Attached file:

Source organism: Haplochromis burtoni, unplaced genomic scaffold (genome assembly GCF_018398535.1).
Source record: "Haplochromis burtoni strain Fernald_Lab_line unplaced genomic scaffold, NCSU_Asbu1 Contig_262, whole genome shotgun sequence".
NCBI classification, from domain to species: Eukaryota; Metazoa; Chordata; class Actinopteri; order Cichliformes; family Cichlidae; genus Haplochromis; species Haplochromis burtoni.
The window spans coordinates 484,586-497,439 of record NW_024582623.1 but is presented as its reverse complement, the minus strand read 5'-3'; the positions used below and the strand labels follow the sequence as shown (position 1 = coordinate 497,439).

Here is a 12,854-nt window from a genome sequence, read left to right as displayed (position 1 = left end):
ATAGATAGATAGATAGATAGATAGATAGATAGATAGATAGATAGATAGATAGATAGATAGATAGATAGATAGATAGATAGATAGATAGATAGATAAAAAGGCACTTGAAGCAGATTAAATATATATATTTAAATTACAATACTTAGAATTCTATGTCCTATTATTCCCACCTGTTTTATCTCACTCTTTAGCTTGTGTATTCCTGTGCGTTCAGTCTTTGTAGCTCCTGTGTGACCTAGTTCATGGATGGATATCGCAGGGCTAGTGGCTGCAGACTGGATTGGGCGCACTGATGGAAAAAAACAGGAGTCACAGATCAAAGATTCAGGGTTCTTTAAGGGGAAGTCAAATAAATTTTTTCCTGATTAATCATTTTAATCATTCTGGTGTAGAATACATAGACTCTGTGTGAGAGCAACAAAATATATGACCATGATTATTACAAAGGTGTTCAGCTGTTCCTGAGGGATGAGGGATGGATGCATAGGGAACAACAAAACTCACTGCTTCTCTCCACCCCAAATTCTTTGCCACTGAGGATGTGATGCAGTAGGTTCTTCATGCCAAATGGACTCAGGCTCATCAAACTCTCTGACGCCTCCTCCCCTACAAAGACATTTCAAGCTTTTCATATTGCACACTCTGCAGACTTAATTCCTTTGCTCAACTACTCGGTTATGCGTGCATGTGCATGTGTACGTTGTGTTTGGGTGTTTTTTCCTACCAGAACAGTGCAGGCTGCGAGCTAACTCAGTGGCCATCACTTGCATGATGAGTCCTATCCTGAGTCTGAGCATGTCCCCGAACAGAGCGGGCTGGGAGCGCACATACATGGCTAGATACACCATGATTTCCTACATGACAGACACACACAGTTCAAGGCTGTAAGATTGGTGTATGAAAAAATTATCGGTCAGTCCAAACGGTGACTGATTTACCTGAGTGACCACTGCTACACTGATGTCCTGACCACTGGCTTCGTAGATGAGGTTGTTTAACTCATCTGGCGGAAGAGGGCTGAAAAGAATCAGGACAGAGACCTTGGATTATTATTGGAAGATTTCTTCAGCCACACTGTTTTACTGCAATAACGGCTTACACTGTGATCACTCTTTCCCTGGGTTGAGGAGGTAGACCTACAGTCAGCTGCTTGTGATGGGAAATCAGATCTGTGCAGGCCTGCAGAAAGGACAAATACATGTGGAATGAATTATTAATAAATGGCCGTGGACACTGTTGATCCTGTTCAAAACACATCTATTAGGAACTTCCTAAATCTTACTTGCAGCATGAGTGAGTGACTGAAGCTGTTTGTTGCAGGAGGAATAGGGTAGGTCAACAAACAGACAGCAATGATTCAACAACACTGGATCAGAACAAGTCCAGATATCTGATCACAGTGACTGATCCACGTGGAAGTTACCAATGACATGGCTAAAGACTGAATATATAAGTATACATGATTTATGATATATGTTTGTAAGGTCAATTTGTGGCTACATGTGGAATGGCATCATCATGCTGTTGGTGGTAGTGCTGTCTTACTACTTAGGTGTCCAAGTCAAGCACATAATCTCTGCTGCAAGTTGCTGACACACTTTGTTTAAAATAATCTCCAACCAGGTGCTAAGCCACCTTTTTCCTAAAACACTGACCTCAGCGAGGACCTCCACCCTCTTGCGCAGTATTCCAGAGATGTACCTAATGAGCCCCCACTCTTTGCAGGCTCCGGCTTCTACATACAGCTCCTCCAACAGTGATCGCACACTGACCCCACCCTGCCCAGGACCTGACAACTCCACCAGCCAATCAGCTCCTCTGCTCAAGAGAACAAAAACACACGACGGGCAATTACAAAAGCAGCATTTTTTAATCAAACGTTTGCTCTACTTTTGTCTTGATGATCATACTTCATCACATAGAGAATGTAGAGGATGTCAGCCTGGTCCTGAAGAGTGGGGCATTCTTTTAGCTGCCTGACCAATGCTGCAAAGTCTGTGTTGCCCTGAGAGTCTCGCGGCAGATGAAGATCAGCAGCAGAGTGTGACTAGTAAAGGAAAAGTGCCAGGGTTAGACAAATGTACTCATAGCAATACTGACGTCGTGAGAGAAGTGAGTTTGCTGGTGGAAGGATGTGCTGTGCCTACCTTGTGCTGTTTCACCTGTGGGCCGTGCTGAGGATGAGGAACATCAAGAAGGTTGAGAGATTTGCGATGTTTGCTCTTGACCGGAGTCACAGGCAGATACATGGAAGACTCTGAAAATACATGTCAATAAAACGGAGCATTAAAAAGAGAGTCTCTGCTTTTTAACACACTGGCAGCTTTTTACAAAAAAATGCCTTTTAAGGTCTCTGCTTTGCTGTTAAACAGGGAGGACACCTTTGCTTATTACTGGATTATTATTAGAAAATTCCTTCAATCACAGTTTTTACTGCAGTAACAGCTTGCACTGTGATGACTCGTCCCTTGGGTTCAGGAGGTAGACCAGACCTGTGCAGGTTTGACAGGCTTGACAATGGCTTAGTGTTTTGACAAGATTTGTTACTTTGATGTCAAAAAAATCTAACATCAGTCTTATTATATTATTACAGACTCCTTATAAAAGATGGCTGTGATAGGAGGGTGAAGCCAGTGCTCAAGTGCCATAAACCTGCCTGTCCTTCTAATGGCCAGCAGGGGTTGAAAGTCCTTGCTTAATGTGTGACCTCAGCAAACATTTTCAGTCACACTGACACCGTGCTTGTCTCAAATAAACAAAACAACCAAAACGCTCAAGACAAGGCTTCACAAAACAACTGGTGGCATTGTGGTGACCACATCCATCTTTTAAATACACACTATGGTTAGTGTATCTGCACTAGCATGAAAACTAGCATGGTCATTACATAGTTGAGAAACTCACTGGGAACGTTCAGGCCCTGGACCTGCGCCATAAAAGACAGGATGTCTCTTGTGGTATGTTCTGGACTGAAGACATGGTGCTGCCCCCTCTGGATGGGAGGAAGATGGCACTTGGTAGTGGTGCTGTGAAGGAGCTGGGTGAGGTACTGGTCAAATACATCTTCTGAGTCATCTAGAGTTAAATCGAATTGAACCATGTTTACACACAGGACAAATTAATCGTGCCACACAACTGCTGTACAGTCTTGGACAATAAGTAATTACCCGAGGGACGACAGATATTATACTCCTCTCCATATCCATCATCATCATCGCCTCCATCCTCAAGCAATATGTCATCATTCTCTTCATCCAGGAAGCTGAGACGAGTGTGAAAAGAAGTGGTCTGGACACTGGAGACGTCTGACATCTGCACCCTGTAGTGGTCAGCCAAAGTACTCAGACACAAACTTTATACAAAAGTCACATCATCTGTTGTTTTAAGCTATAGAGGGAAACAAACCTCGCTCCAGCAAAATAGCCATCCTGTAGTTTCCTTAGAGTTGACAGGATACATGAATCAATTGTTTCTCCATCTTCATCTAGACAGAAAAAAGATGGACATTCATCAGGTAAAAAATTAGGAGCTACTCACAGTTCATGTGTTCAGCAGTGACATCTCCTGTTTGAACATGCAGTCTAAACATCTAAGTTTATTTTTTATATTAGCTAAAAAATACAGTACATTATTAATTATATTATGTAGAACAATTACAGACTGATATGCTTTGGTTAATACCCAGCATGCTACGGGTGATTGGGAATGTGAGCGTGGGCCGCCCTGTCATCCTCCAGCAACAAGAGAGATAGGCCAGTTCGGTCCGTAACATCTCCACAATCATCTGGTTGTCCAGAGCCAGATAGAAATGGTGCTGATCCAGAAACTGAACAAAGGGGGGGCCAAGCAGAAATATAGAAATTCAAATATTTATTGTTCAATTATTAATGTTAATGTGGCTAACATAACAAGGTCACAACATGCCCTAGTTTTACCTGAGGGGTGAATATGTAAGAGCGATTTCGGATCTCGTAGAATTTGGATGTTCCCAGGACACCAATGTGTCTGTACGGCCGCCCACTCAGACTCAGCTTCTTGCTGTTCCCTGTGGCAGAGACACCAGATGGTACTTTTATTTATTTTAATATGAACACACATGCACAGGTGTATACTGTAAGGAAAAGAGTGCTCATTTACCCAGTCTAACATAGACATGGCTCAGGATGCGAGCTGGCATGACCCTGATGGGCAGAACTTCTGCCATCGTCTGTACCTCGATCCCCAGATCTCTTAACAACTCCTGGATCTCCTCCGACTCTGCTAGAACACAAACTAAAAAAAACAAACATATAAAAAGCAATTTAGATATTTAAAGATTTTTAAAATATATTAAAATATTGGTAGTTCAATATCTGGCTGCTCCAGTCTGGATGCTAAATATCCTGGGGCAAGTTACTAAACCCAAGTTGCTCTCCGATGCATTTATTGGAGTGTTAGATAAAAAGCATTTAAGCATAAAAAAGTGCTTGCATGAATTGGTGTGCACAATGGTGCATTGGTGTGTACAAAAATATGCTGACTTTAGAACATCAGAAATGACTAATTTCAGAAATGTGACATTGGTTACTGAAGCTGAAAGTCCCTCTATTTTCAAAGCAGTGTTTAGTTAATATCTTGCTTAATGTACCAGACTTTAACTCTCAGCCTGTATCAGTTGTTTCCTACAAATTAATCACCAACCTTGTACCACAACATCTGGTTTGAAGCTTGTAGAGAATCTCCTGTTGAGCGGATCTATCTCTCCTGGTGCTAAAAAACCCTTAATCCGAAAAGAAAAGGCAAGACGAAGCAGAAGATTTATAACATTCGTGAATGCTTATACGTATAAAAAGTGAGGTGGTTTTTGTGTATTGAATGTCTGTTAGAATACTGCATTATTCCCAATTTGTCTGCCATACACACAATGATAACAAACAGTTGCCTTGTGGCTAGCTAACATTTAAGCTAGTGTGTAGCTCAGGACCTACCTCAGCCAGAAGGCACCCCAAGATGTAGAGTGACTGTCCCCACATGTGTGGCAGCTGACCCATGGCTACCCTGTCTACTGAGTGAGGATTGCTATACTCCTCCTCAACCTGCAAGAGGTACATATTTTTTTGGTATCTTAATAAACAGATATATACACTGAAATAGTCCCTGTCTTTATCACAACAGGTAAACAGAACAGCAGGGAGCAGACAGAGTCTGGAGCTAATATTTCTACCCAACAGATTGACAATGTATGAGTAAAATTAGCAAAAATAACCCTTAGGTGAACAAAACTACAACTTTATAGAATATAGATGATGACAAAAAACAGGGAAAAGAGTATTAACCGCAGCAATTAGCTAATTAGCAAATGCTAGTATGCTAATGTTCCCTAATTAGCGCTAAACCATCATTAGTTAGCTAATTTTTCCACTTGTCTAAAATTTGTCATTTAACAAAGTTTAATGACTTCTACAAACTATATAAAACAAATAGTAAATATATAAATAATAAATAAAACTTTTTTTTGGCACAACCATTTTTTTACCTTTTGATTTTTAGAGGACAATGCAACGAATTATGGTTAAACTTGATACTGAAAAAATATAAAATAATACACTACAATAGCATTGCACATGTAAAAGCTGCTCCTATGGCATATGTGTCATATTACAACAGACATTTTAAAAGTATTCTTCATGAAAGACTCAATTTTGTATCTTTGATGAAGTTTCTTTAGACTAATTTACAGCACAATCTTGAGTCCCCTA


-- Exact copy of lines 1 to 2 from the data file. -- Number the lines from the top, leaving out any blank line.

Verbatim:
Source organism: Haplochromis burtoni, unplaced genomic scaffold (genome assembly GCF_018398535.1).
Source record: "Haplochromis burtoni strain Fernald_Lab_line unplaced genomic scaffold, NCSU_Asbu1 Contig_262, whole genome shotgun sequence".